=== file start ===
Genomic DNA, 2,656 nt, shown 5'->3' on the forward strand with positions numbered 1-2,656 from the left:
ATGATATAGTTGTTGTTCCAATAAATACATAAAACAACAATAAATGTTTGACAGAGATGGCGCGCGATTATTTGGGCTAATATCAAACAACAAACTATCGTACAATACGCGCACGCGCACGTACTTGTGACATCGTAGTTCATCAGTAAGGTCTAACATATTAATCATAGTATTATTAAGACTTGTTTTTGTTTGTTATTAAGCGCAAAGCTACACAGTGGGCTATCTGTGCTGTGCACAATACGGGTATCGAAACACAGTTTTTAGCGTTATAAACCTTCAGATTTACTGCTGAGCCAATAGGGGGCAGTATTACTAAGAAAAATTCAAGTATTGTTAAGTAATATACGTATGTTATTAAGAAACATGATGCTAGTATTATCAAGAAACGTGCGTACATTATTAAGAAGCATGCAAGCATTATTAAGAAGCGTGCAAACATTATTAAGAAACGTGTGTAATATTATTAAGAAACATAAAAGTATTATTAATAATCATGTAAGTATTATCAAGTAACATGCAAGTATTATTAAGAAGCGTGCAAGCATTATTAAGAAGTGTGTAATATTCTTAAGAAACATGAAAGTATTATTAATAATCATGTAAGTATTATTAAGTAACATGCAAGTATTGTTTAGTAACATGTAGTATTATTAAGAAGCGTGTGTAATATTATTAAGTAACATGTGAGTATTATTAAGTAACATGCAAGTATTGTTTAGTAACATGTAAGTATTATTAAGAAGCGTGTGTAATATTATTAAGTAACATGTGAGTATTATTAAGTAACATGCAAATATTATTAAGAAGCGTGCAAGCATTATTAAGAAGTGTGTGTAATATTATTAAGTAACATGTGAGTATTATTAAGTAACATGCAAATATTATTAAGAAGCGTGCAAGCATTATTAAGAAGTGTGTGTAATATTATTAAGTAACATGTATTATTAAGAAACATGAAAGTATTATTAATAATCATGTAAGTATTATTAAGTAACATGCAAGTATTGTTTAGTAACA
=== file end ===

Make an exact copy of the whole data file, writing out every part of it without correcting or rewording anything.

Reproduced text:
Genomic DNA, 2,656 nt, shown 5'->3' on the forward strand with positions numbered 1-2,656 from the left:
ATGATATAGTTGTTGTTCCAATAAATACATAAAACAACAATAAATGTTTGACAGAGATGGCGCGCGATTATTTGGGCTAATATCAAACAACAAACTATCGTACAATACGCGCACGCGCACGTACTTGTGACATCGTAGTTCATCAGTAAGGTCTAACATATTAATCATAGTATTATTAAGACTTGTTTTTGTTTGTTATTAAGCGCAAAGCTACACAGTGGGCTATCTGTGCTGTGCACAATACGGGTATCGAAACACAGTTTTTAGCGTTATAAACCTTCAGATTTACTGCTGAGCCAATAGGGGGCAGTATTACTAAGAAAAATTCAAGTATTGTTAAGTAATATACGTATGTTATTAAGAAACATGATGCTAGTATTATCAAGAAACGTGCGTACATTATTAAGAAGCATGCAAGCATTATTAAGAAGCGTGCAAACATTATTAAGAAACGTGTGTAATATTATTAAGAAACATAAAAGTATTATTAATAATCATGTAAGTATTATCAAGTAACATGCAAGTATTATTAAGAAGCGTGCAAGCATTATTAAGAAGTGTGTAATATTCTTAAGAAACATGAAAGTATTATTAATAATCATGTAAGTATTATTAAGTAACATGCAAGTATTGTTTAGTAACATGTAGTATTATTAAGAAGCGTGTGTAATATTATTAAGTAACATGTGAGTATTATTAAGTAACATGCAAGTATTGTTTAGTAACATGTAAGTATTATTAAGAAGCGTGTGTAATATTATTAAGTAACATGTGAGTATTATTAAGTAACATGCAAATATTATTAAGAAGCGTGCAAGCATTATTAAGAAGTGTGTGTAATATTATTAAGTAACATGTGAGTATTATTAAGTAACATGCAAATATTATTAAGAAGCGTGCAAGCATTATTAAGAAGTGTGTGTAATATTATTAAGTAACATGTATTATTAAGAAACATGAAAGTATTATTAATAATCATGTAAGTATTATTAAGTAACATGCAAGTATTGTTTAGTAACA